Readers didn't take too kindly to Gary Theroux's Pat Boone comments that ran yesterday ... or Frannie's assessment of Mike Love's latest face lift ... read on ...
The Fat Man:
>>>Pat Boone often gets knocked as a white guy who sometimes stole "black songs" by people unaware of the fact that in the '50s black and white artists perpetually covered each other's material. They included Fats Domino -- whose biggest hit, "Blueberry Hill," was in 1956 his cover version of a 1940 chart-topper by white bandleader Glenn Miller -- who in turn had found the song on the soundtrack of a Gene Autry western! (Gary Theroux)
One comment about Pat Boone ...
While Fats did a remake of a 1940 hit, Blueberry Hill, Pat competed on the charts with Fats with Ain't That A Shame and Little Richard with Tutti Frutti. There is a big difference between REMAKING an older hit record and COVERING a current record and competing on the charts with it.
Mark the Shark
I just wanted to say that there is a HUGE difference between reviving an old song and taking it to the top (Blueberry Hill) and jumping on a brand new recording and covering it simultaneously specifically to appeal to a different audience.
>>>Frannie says she was totally creeped out by Mike Love's latest face lift ... to the point that she thought she actually might have nightmares! (One comment she made was something to the effect of "he almost looks as if he were recently embalmed"!!!) kk
I'm always kind of offended when our aging stars are criticized for trying to stay stage perfect looking. To have a job that you're really great @ & then to have people be nasty about your looks seems cruel. I personally tho't Mike Love looked wonderful even aside from whatever cosmetic aids he may've needed to pursue to achieve that. Not many people stay shiny, out of the box perfect their entire life.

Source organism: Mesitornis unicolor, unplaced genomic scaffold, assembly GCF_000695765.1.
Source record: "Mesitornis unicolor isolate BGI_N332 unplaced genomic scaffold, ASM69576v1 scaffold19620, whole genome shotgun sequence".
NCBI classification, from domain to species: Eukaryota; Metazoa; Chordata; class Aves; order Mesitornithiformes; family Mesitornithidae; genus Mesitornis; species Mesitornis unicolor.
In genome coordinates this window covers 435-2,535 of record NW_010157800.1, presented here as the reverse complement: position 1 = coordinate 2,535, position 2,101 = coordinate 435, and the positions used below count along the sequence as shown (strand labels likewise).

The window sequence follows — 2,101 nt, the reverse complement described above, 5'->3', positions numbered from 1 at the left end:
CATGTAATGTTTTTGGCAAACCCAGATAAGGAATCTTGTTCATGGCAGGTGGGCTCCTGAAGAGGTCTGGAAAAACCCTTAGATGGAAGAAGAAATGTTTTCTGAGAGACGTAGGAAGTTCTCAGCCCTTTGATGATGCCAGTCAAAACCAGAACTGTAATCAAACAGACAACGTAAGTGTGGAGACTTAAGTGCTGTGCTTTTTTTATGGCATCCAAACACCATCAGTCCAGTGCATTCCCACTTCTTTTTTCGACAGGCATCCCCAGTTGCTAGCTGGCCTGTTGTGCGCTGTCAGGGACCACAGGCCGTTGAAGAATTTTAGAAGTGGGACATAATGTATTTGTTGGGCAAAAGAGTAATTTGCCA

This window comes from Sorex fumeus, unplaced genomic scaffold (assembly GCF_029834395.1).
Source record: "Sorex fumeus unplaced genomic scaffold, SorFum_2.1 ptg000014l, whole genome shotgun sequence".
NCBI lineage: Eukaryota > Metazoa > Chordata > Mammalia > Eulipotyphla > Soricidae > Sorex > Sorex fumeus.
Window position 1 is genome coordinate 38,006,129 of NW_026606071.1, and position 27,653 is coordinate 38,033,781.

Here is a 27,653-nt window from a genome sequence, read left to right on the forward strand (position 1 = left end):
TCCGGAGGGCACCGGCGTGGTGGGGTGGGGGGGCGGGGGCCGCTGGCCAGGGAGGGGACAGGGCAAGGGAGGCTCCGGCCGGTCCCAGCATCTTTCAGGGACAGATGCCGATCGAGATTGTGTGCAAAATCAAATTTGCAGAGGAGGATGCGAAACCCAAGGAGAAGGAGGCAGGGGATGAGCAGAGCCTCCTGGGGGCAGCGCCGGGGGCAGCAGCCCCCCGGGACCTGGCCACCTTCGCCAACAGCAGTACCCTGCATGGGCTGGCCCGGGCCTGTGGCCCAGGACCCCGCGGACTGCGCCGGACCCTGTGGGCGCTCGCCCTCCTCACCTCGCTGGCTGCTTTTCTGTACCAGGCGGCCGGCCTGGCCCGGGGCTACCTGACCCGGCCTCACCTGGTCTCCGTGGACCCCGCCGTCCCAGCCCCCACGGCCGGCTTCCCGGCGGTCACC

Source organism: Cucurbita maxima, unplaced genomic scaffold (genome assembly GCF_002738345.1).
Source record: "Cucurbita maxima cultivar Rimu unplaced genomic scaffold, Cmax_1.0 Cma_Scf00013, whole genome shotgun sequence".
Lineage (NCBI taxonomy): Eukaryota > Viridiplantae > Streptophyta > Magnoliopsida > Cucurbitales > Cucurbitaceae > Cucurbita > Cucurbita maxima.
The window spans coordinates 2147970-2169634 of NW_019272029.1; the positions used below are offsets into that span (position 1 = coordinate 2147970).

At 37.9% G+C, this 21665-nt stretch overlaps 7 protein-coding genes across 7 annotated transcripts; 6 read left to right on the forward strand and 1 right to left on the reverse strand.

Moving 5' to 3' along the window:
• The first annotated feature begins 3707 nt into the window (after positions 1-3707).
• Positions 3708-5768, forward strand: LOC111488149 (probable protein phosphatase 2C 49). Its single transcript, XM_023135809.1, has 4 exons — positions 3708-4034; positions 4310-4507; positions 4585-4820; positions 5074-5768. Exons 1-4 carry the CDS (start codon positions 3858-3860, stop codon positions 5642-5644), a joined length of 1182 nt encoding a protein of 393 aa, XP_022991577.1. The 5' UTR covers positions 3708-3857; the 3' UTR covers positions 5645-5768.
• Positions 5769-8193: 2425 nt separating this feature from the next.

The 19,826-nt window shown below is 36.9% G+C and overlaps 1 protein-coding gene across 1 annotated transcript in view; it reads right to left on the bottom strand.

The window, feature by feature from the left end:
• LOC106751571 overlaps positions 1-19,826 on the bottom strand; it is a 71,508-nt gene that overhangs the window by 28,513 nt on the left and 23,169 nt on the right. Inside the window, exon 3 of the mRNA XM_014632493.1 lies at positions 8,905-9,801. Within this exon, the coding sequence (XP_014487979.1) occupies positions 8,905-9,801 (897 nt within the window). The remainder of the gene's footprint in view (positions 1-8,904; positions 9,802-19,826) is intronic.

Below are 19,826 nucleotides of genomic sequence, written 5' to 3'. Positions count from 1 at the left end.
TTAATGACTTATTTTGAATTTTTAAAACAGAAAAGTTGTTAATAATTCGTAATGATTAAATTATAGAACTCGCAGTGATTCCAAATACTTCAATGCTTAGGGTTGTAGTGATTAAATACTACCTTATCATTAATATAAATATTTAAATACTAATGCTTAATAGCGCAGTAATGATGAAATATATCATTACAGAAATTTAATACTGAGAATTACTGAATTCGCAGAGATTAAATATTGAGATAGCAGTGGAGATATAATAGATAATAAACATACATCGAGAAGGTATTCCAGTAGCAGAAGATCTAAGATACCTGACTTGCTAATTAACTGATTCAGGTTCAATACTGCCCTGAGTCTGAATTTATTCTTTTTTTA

Hi Kent -
Thank you for providing the Beach Boys Memorial Day performance on your email so whoever missed it can enjoy it!!!
It's a free country to express your views, but Frannie, lighten up about Mike Love's looks. For being almost 75, he has the stamina to still perform in great style ... Let's just all enjoy the music while some of the original Beach Boys are still around. We have already lost too many of our favorites.
Keep Rockin ... or should I say Keep Surfin......
This And That:
Maybe others beat me to the punch, but if not, Goin' Down was not on Pisces, Aquarius, Capricorn & Jones Ltd, (1967).
I believe there's a version on the CD release, but I still have my vinyl and it's not there.
The Girl I Knew Somewhere wasn't on Headquarters either, but it was the flip of A Little Bit Me A Little Bit You. Had Headquarters on vinyl, too. The Girl I Knew could also be on the CD reissue though.
BTW. I'm with you, I love the new CD. Sounds old, yet new.
Adam Sleshinger did a wonderful job.
That set list (and the song credits) came from Vintage Vinyl News ... and my guess is the references are where you would find these tracks TODAY, looking for material that is still in print.
"The Girl I Knew Somewhere" and "Goin' Down" were both non-LP B-Sides at the time ... and both are great tracks. (Ironically, I HATED "Goin' Down" when it first came out ... I just couldn't relate to it ... but today it's one of my favorites. Micky really cooks on this track and it shows just how wide a musical range The Monkees covered back then.)
The new CD is outstanding ... I've probably listened to it at least nine or ten times now. And I agree ... the perfect mix of old and new. I read yesterday that it was Amazon's #1 best seller from vintage artists ... and deservedly so. Here in Chicago Me-TV-FM is doing Monkees twin spins this week ... something from the brand new album coupled with one of their original hits from the '60's. Hard to believe 50 years have gone by ... yet if you watch the old reruns, they haven't aged a day! (kk)
Yeah, the Tin Tin song has that warbly sound like Here Comes the Sun to my ears. Love "Is That The Way" follow-up, too. I agree on "Pretty Lady", too. What a perfect song!
Got this from FH Reader Tom Cuddy ...
Chicago, Foreigner, REO Speedwagon and More Will Be Singing “Greatest Hits” for ABC
The six-episode music series will feature iconic music artists and current chart-toppers from various genres performing hits from the 1980s, 1990s and 2000s. Each show will focus on a five-year period in time and feature duets, tributes and solo performances.
Other artists also confirmed to give performances include , , , , , , , , , , and .